Hardwood Floor Heating Vents - Types
Doing a refinish job and tired of those ugly metal vents? Basic sizes and styles are available in virtually any hardwood species be it common Red or White Oak, Maple, Hickory, Walnut, Cherry, or some exotics like Brazilian Cherry and Santos Mahogany. You can even find bamboo floor vents.
What Types Of Vents? Self Rimming
Most common and simplest to install for an existing floor would be a self rimming vent. In other words, this one can simply be dropped into the existing heating duct opening, while resting on the hardwood floor just like the old metal one you’re tossing in the garbage. These types offer a round over or square edge appearance. The popular styles include louver, slotted, and egg crate.
Flush Mount Vents
Flush mount, often called infloor vents (shown below) are usually installed when the actual floor is, but can be installed into existing floors with careful precision. On final appearance these vents offer a seamless fit against the rest of the hardwood floor.
Installation methods differ as some professionals use a variety of tools, but will depend on how much space is involved. A router provides the cleanest results. However standard floor vents are usually located near walls, where a router sometimes cannot make one single pass around a template that would be needed.
If you haven’t heard of the Fein Multimaster, now may be the time. It’s small, lightweight and can reach all those harder to get at places that would be required with vents located near baseboard or walls. Aside of it’s versatility and easy handling, it makes a professional cut without all the dust other tools cause.
Prefinished Floor Installation Examples
The photo below shows an installation in progress. Depending on which direction the floor is laid, the only difficult areas become the sides where the hardwood runs parallel to the vent ends. In this case the right side of the vent has a board that has been trimmed to fit around the vent.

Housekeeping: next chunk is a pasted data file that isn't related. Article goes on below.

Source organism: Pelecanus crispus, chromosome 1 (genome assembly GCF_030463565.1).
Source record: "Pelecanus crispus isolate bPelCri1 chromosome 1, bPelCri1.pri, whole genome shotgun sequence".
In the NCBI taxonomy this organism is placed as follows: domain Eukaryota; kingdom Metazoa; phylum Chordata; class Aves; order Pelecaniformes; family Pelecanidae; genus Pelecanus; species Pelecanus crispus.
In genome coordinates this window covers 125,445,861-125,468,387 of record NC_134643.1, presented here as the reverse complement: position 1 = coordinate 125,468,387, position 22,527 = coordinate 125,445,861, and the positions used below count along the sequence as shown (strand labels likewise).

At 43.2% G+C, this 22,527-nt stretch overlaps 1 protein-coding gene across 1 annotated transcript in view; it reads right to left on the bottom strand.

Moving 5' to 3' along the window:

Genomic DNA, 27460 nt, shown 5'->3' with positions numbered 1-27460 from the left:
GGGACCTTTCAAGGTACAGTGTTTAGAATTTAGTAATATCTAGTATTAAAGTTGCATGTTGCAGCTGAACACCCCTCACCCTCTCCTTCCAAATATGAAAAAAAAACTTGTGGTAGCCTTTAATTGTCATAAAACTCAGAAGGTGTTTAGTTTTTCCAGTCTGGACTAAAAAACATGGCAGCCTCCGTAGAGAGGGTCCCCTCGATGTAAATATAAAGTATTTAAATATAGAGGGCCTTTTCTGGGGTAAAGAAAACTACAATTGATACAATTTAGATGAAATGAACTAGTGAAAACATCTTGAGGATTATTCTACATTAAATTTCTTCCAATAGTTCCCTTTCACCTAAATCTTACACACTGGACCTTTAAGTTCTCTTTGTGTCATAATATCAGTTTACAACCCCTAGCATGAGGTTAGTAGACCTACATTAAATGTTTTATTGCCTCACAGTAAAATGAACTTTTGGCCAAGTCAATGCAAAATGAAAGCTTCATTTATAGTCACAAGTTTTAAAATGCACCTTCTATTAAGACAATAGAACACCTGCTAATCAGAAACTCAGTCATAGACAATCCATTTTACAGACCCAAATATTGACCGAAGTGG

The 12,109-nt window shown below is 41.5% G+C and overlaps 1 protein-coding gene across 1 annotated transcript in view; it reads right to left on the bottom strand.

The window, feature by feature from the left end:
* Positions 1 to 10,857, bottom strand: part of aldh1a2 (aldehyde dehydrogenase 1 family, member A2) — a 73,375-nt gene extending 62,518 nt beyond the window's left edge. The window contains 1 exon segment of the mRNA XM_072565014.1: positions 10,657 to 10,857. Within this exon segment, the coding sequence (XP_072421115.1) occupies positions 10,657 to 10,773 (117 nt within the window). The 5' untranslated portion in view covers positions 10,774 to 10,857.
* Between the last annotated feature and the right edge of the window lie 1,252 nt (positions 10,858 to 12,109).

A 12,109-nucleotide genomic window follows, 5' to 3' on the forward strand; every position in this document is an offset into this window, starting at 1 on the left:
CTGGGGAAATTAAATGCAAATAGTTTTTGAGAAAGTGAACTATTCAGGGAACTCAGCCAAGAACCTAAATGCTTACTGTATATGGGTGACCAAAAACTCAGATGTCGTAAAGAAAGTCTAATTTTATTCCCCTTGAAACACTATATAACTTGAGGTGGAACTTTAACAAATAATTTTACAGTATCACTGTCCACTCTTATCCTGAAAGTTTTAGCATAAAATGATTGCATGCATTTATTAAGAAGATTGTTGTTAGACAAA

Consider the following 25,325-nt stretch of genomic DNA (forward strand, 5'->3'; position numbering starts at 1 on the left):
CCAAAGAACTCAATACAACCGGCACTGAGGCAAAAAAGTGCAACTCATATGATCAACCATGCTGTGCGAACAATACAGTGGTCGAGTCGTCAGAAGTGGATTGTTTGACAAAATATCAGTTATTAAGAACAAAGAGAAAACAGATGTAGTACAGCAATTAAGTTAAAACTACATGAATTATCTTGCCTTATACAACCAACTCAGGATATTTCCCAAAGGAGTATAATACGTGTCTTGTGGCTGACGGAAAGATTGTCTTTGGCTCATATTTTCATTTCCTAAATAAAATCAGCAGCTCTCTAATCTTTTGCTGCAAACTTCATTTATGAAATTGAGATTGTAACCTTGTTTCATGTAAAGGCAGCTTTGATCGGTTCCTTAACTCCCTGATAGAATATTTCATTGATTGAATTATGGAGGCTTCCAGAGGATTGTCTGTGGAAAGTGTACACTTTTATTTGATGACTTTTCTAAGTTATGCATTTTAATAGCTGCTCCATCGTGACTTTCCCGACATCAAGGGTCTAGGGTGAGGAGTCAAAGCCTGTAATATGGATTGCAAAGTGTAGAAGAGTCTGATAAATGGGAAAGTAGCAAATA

The other sides (top and bottom) should intersect at a 90 degree angle to the tongue of the board being installed against it.
Job #2 Brazilian Cherry Diagional
Our second example involved what was a straight lay installation. However a bay window area of a kitchen had the vents aligned on a 45 degree angle to the direction of the hardwood floor. The installer who had only a year under his belt on the installation end struggled for about ten minutes trying to free hand cut the hardwood around the vent frame with a jig saw.
Needless to say he wasn’t getting anywhere with it, as the inside miters (four) were the troublesome spots. I suggested setting up a simple jig he could use with the table saw. Folks, don’t do this at home! Chances of kick back from the table saw is great. Essentially what we did was cut a scrap piece on the miter saw at a 45 degree angle. We then used that as the jig or guide against the table saw fence. This created a perfect cut making for a snug fit.
Where Can I Find These Vents?
Home Depot? Lowes? Yea, if you're looking for standard metal vents and Red Oak. That's about all the big box stores carry. They do have a number of designs but why look there when there are numerous sources on the web?
Prices found on the web run in the range of $ 25.00 to $ 40.00 for standard sized (4" x 10") flush mounted vents ranging from Red Oak to exotics like Brazilian Cherry and Santos Mahogany. Self rimming costs typically run on the lower side. The more intricate egg crate can be obtained in the $ 40.00 to $ 60.00 range for 6" x 10"
How About Prefinished Stained Floor Vents?
Fretworks International lists stain colors available in nearly all of the Bruce and Mirage hardwood lines. Some of the more sought after stain colors include Butterscotch, Gunstock, and Saddle.